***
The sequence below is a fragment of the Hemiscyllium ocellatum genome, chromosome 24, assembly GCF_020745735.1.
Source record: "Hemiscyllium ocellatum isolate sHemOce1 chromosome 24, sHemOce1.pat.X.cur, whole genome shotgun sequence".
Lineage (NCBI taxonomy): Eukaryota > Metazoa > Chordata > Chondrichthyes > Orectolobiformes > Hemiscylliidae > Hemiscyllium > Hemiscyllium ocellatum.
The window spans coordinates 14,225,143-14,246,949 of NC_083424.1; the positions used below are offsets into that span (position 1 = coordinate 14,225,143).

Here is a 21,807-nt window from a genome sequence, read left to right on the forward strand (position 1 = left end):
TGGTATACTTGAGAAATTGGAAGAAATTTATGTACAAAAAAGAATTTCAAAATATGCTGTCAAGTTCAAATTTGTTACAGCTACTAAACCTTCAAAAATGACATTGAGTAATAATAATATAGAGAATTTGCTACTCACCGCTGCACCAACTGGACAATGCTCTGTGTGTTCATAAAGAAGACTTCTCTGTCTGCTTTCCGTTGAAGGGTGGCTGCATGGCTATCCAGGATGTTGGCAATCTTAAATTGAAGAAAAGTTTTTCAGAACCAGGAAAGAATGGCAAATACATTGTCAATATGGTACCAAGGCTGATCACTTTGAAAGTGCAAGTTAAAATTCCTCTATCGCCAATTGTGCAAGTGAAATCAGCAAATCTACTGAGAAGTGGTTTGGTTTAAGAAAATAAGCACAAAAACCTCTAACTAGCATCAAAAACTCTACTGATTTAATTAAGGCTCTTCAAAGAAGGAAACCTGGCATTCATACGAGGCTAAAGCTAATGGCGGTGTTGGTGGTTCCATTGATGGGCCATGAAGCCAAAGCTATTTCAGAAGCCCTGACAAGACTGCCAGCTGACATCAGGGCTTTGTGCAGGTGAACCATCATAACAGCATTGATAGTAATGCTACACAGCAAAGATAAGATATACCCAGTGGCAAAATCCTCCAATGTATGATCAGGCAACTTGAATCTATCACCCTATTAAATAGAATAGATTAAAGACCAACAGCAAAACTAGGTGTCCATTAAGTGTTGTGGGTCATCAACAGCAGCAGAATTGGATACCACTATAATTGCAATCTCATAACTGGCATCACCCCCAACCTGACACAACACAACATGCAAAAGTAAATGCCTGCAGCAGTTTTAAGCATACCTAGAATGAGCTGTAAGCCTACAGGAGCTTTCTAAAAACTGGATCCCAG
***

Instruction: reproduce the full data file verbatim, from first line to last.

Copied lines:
The sequence below is a fragment of the Hemiscyllium ocellatum genome, chromosome 24, assembly GCF_020745735.1.
Source record: "Hemiscyllium ocellatum isolate sHemOce1 chromosome 24, sHemOce1.pat.X.cur, whole genome shotgun sequence".
Lineage (NCBI taxonomy): Eukaryota > Metazoa > Chordata > Chondrichthyes > Orectolobiformes > Hemiscylliidae > Hemiscyllium > Hemiscyllium ocellatum.
The window spans coordinates 14,225,143-14,246,949 of NC_083424.1; the positions used below are offsets into that span (position 1 = coordinate 14,225,143).

Here is a 21,807-nt window from a genome sequence, read left to right on the forward strand (position 1 = left end):
TGGTATACTTGAGAAATTGGAAGAAATTTATGTACAAAAAAGAATTTCAAAATATGCTGTCAAGTTCAAATTTGTTACAGCTACTAAACCTTCAAAAATGACATTGAGTAATAATAATATAGAGAATTTGCTACTCACCGCTGCACCAACTGGACAATGCTCTGTGTGTTCATAAAGAAGACTTCTCTGTCTGCTTTCCGTTGAAGGGTGGCTGCATGGCTATCCAGGATGTTGGCAATCTTAAATTGAAGAAAAGTTTTTCAGAACCAGGAAAGAATGGCAAATACATTGTCAATATGGTACCAAGGCTGATCACTTTGAAAGTGCAAGTTAAAATTCCTCTATCGCCAATTGTGCAAGTGAAATCAGCAAATCTACTGAGAAGTGGTTTGGTTTAAGAAAATAAGCACAAAAACCTCTAACTAGCATCAAAAACTCTACTGATTTAATTAAGGCTCTTCAAAGAAGGAAACCTGGCATTCATACGAGGCTAAAGCTAATGGCGGTGTTGGTGGTTCCATTGATGGGCCATGAAGCCAAAGCTATTTCAGAAGCCCTGACAAGACTGCCAGCTGACATCAGGGCTTTGTGCAGGTGAACCATCATAACAGCATTGATAGTAATGCTACACAGCAAAGATAAGATATACCCAGTGGCAAAATCCTCCAATGTATGATCAGGCAACTTGAATCTATCACCCTATTAAATAGAATAGATTAAAGACCAACAGCAAAACTAGGTGTCCATTAAGTGTTGTGGGTCATCAACAGCAGCAGAATTGGATACCACTATAATTGCAATCTCATAACTGGCATCACCCCCAACCTGACACAACACAACATGCAAAAGTAAATGCCTGCAGCAGTTTTAAGCATACCTAGAATGAGCTGTAAGCCTACAGGAGCTTTCTAAAAACTGGATCCCAG